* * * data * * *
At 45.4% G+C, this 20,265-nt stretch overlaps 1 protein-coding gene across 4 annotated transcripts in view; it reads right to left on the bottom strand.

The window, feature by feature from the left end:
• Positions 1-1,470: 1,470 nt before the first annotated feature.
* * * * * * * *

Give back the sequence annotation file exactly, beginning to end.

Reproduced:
At 45.4% G+C, this 20,265-nt stretch overlaps 1 protein-coding gene across 4 annotated transcripts in view; it reads right to left on the bottom strand.

The window, feature by feature from the left end:
• Positions 1-1,470: 1,470 nt before the first annotated feature.